Turning off your car for even 10 seconds while stopped can help
the environment. Fort Collins has decided to promote this action
with a new experiment.
The air quality advisory board and air quality citizen focus
groups decided to recommend that citizens turn off their cars while
waiting for trains to pass.
Lucinda Smith, senior environmental planner for Fort Collins,
said the city has placed six signs at the train tracks on
Horsetooth and McClelland streets. These signs urge citizens to
turn off their engines while waiting for a train to pass.
The city approved the one intersection as a “pilot” to determine
whether or not the suggestions to citizens would work.
“There’s no law, there’s no requirement,” Smith said. “We’re
offering a suggestion to citizens, and if they want to do it that’s
According to Smith, Fort Collins citizens saw a need to help
reduce pollution. The city’s air quality program tries to promote
citizens to help air quality.
“We’re just giving them ideas,” Smith said. “However, this idea
really came from the citizens.”
The advisory board proposed the idea about four years ago, Smith
said. The two focus groups both mentioned the idea last fall as
well, and the plan was put into effect.
Smith said a preliminary survey was conducted to determine
whether or not people had already begun to turn off their engines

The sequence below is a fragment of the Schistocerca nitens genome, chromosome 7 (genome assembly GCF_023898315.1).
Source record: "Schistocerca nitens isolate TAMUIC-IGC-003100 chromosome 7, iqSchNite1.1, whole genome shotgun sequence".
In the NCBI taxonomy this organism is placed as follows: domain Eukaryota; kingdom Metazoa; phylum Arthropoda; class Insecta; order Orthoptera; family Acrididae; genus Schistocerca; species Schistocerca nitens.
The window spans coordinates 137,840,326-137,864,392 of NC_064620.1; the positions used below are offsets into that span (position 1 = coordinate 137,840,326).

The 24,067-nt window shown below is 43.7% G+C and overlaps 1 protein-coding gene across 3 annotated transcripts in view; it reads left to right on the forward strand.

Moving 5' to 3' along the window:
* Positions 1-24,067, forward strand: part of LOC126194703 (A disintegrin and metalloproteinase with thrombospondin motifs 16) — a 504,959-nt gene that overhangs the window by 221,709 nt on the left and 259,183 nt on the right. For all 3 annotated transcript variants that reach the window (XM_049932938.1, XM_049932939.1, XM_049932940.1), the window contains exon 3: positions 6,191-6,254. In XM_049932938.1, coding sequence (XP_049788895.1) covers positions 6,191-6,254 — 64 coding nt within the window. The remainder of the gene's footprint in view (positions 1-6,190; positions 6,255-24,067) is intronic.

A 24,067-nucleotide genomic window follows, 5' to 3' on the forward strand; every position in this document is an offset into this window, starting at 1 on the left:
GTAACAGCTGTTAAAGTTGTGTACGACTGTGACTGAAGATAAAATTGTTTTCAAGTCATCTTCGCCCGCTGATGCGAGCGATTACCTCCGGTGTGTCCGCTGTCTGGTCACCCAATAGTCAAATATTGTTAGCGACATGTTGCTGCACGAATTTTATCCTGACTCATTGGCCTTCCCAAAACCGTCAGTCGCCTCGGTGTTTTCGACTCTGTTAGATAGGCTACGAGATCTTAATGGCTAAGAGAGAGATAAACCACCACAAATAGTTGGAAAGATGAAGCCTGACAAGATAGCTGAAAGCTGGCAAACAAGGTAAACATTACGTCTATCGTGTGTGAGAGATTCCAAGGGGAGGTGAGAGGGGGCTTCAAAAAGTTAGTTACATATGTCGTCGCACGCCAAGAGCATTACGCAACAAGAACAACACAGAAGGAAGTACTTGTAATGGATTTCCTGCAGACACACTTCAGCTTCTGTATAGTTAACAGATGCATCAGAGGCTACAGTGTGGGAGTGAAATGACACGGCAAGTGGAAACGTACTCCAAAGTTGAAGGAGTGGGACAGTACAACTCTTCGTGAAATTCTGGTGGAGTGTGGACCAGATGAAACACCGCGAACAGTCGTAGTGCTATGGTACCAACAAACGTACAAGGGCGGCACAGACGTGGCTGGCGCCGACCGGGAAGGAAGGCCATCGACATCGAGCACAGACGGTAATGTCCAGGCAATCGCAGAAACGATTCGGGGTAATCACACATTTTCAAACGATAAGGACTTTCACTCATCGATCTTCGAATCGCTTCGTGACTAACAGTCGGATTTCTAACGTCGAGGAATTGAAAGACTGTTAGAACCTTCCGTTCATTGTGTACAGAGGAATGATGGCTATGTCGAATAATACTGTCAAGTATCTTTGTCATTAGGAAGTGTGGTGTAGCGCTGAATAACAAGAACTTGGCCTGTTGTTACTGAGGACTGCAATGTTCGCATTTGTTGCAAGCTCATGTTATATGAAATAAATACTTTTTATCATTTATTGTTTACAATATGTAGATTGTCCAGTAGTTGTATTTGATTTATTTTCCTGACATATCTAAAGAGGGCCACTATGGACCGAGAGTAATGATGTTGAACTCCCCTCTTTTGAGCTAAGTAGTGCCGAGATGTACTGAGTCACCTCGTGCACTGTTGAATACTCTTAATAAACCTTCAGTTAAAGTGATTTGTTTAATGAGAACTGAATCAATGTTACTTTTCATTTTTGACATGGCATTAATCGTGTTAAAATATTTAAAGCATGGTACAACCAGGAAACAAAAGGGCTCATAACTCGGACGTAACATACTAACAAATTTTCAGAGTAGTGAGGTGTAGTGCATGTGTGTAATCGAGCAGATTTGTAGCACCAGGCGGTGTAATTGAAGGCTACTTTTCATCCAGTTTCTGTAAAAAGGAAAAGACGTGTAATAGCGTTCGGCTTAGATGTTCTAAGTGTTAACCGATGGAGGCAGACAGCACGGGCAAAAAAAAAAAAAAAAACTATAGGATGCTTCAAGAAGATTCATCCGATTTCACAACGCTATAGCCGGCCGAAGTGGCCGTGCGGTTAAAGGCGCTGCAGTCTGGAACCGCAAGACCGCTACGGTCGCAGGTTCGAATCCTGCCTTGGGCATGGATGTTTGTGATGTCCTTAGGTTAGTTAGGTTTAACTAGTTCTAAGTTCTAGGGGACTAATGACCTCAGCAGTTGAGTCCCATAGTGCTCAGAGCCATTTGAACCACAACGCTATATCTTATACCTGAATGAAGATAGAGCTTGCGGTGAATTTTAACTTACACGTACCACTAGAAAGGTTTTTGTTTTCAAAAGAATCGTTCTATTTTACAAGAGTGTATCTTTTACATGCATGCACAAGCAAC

at railroads. The results showed one percent of drivers surveyed
turned off their car when waiting for a train.
Last week, an Internet survey was conducted on the Fort Collins
Government Web site, asking people whether they turned off their
engines, put their cars in park or put their foot on the break. Of
the 300 people who answered the survey, 20 percent turn off their
engines, 50 percent put their cars in park and 30 percent placed
their foot on the break.
“In a few months, we’ll do the exact same kind of survey,” Smith
said. “I’m curious to see if people will embrace this idea.”
Smith said if 30 percent of citizens waiting for trains turned
off their engines, it would eliminate two to three tons of
pollutants, such as carbon monoxide, each year.
The air quality has not been checked since the start of the
experiment, according to Smith, because “you wouldn’t necessarily
see a change there yet.”
There are two ambient air monitors in Fort Collins. One is on
South College Avenue, on Target’s property. The other is near Mason
and Laurel streets.
Smith said she determines the decline of pollutants in the air
by how many grams of pollutant did not come out of a tailpipe,
based on how many people turned off their engines.
There are other things citizens can do to help the air quality
According to Smith, 10 to 20 minutes of idling a car when
getting ready to go to work is not only burning gas but also does
not actually warm your car faster. This is due to the need for oil
“Don’t idle the car, just turn it on and drive slowly and it’ll
warm faster,” she said.
Smith said billboards are also going to be placed near the
railroad tracks as well, and will be in place in about a month.
While members of air quality groups are hopeful to see a rise in
turning off cars, some citizens are not convinced the plan is a
Wayne Kennedy, junior history major, said he questions the
effectiveness of the signs.
“It could help, but I’m not sure if enough people will do it,”
said Kennedy. “It also takes more gas to restart you car.”
Hannah Welch, junior speech communications major, agreed with
Kennedy, saying she can’t see it making a substantial
“This issue isn’t something I’ve ever felt strongly about. I’ve
never considered something like that,” Welch said. “I just don’t
know if it’s worth it. The trains don’t take that long to go